A few tips and instructions:
- You need to use headphones or an external speaker. (Voloco won’t output sound through a phone’s earpiece). Although using an external speaker is a little extra work because you need to plug a mini-jack to RCA cable into your phone, you can get some cool reverberation effects going with the speaker. Try it if you can!
- In the touchscreen-control modes, you switch scale and key via the Menu.
- Recording is also controlled by via the Menu.
- The mic on the headphones that comes with most devices is pretty bad. You’ll get better results by using a pair of normal headphones (or an external speaker) and the mic on the phone.
- Keep the mic close to your mouth but avoid breathing directly on it, which will cause distortion.
One topic deserves special treatment: latency. The Android operating system imposes a ridiculous amount of latency on a real-time audio processing–about 250 milliseconds on my Nexus One. On top of this Voloco adds about 23 msecs. The delay makes real-time performance difficult, to say the least. If you want to automatically tune a vocal performance, I would suggest not listening to yourself while you sing. Alternatively, you can work with the delay by rhythmically syncing your performance to it, or you could just go for low, growling, vocoded washes of sound, which are fun. Google claims that latency improvements are forthcoming in Gingerbread, but it’s uncertain when they’ll arrive.
What does this have to do with Jazari? At some point, probably after I’ve resumed serious drinking, I’m going to start using the voice processing algorithms behind Voloco in my live performances. Chances are, you will never hear my unaltered voice singing into a microphone, ever. But if I could control a vocoder with the pitch of my (retuned) voice, and then use DSP and generative algorithms to resample the output and create a densely-woven fugue of robot voices, that’s what I’m going to do.
June 7, 2010
Two new tracks, After LL and M5/M7, are out, and these are the most beat-based I’ve made yet. They are still entirely improvised, with nothing composed ahead of time or sequenced, but I’ve focused more on driving the beat forward with subtle variations. I still like the free-flowing explorations I did earlier–especially Get To The Chopper–but I think I’ve gained a lot by doing less. The new approach lets me build energy over longer stretches of time and set up moments of tension and release. One side-effect of this approach is that the tracks have gotten longer–After LL is over 9 minutes–at the same time that they’ve gotten leaner. Taut, patient, and propulsive is what I was going for.
You can stream both with the player in the right sidebar. If you’d like to bump them at your next robot dance party or provide musical accompaniment to positive self-talk (“I am a machine! I am a machine!”) while doing your elliptical routine you can download both from iTunes or Amazon.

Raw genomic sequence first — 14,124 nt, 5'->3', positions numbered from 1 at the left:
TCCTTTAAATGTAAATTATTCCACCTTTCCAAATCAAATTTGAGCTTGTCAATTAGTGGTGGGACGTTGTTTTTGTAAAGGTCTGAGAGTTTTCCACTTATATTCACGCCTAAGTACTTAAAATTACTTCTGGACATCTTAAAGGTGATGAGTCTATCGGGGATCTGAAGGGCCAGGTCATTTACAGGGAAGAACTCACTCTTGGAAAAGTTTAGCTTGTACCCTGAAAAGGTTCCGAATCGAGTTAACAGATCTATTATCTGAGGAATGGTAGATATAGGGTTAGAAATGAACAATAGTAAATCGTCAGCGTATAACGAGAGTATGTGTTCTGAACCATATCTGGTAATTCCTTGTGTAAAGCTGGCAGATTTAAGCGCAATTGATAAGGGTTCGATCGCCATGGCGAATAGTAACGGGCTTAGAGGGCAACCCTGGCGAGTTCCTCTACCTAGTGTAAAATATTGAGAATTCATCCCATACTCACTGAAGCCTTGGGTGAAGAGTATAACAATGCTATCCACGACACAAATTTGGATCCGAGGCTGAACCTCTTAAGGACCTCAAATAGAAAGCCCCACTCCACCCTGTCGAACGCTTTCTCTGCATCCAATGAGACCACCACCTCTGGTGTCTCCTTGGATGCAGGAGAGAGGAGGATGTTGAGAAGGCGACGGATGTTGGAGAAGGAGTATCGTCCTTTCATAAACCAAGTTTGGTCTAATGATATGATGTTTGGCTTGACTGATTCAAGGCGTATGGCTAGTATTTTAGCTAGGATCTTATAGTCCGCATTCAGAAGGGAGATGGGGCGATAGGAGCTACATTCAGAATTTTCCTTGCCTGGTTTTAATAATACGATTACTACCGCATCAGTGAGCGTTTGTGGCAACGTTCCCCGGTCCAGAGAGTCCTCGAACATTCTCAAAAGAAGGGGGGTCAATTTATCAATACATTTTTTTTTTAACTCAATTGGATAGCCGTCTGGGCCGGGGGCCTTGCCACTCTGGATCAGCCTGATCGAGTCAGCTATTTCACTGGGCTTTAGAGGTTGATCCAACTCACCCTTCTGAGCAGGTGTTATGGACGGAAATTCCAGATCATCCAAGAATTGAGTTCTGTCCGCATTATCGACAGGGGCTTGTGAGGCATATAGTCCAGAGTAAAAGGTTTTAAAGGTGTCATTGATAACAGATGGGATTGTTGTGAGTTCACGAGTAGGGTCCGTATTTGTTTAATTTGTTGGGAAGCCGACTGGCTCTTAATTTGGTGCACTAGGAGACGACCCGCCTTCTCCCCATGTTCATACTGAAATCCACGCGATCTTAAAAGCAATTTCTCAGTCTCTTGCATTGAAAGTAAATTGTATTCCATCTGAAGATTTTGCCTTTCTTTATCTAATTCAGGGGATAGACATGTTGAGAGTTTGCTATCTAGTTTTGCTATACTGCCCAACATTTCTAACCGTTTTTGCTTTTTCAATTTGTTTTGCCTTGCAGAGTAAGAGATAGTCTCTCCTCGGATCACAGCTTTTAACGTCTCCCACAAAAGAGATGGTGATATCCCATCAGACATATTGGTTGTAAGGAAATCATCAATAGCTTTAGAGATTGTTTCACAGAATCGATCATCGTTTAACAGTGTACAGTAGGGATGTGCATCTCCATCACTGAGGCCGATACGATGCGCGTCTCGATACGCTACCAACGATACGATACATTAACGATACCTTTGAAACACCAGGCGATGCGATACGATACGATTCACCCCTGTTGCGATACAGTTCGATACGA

And if you feel inclined, please rate them or write a review. Both are a significant help and take only a moment to do. Also if you are beat producer and areserious about making a remix, contact me about getting the stems.
March 6, 2010
UPDATE: I’m declaring April 15 the deadline for remixes. I want to have something to look forward to on that otherwise fearful day. Drop of tracks in this drop box or the one in the sidebar. Subscribe to the mailing list to receive announcement of the contest results.
Send me your track
I want to see a veritable zoo of floor-pounding tribal ass-movers grow out of these stems. Before you get to it, here’s my licensing arrangement: You can do whatever you like with your remix, commercial or non-commercial, as long as you provide attribution. These are the condition described in CC license tag below. In exchange, you grant me reciprocal permissions, allowing me to sell your remix via online music stores such as iTunes and Amazon. I will probably make a whopping 20 bucks, but it all helps build more robots.
OK, have at it: http://www.mediafire.com/?zyutdwji2zw
Get To The Chopper! by Jazari is licensed under a Creative Commons Attribution 3.0 United States License.
I decided to offer the stems for Get To The Chopper because the track has a more consistent beat and a stable tempo (144 bpm). If you were dying to remix the audio from my self-titled video, email me, but I think you’ll have more fun with this one. I think the names are pretty self-explanatory, but I’d add that the PZM track is from a piezo mic placed inside the base of the djembe machine. It captures some of the low end missed by the djembe mic near the drum head.
Drop your remixes off in the SoundCloud drop box in the right sidebar. In about a month, I’ll select a few finalists, and I’ll put a poll for readers to vote on the winner.
January 20, 2010
As a grad student, I was interested in what’s called “style modeling” in the business–using computers to generate new music in an older style. Other people have already done this, and a few have done it very well–David Cope and Brad Garton come to mind. Unlike Cope, who aims to (re)produce original music in the older style, I wanted to warp the output of my algorithms and control the generative process live. These are a few of the results of that project:
These tracks are pretty rough around the edges, but each one has some compelling moments. The Slayer song and “Softly” had their pitches remapped to microtonal harmonies, which I think works particularly well with the Slayer. Microtonal metal is an under-explored avenue.